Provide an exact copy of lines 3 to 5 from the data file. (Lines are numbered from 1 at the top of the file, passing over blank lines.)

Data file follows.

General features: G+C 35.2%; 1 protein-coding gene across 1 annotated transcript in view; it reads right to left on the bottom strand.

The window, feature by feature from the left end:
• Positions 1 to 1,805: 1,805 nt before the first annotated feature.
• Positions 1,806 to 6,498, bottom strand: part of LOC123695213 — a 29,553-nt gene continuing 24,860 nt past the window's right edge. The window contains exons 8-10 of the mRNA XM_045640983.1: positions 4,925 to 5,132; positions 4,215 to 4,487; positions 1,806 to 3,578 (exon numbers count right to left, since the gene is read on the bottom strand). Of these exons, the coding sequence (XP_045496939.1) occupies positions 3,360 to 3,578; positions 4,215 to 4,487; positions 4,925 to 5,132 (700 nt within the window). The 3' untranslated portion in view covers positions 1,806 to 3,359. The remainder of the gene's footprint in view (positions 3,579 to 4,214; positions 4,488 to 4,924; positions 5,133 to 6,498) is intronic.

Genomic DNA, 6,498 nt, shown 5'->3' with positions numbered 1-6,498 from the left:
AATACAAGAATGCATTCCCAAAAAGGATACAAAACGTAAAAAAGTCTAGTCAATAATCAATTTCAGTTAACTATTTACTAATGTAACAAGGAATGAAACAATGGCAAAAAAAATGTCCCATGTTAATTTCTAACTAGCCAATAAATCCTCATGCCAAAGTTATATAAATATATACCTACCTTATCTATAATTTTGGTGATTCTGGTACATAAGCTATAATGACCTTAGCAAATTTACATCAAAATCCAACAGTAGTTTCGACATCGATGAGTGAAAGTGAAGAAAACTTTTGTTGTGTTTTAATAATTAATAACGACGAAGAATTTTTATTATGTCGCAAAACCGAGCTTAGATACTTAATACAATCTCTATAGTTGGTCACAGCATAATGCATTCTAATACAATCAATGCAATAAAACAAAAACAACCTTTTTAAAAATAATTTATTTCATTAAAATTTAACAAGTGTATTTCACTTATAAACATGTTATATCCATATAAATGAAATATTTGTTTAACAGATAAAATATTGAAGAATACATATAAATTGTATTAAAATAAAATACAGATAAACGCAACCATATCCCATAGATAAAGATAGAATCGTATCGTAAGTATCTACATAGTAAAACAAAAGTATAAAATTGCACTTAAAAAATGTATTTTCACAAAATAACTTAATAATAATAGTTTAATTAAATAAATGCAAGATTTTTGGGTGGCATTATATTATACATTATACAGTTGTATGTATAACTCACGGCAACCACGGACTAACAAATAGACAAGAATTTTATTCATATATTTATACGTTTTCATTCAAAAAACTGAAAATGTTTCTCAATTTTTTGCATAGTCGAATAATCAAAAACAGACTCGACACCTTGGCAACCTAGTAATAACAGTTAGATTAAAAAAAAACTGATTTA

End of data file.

• Positions 1 to 1,805: 1,805 nt before the first annotated feature.
• Positions 1,806 to 6,498, bottom strand: part of LOC123695213 — a 29,553-nt gene continuing 24,860 nt past the window's right edge. The window contains exons 8-10 of the mRNA XM_045640983.1: positions 4,925 to 5,132; positions 4,215 to 4,487; positions 1,806 to 3,578 (exon numbers count right to left, since the gene is read on the bottom strand). Of these exons, the coding sequence (XP_045496939.1) occupies positions 3,360 to 3,578; positions 4,215 to 4,487; positions 4,925 to 5,132 (700 nt within the window). The 3' untranslated portion in view covers positions 1,806 to 3,359. The remainder of the gene's footprint in view (positions 3,579 to 4,214; positions 4,488 to 4,924; positions 5,133 to 6,498) is intronic.

Genomic DNA, 6,498 nt, shown 5'->3' with positions numbered 1-6,498 from the left: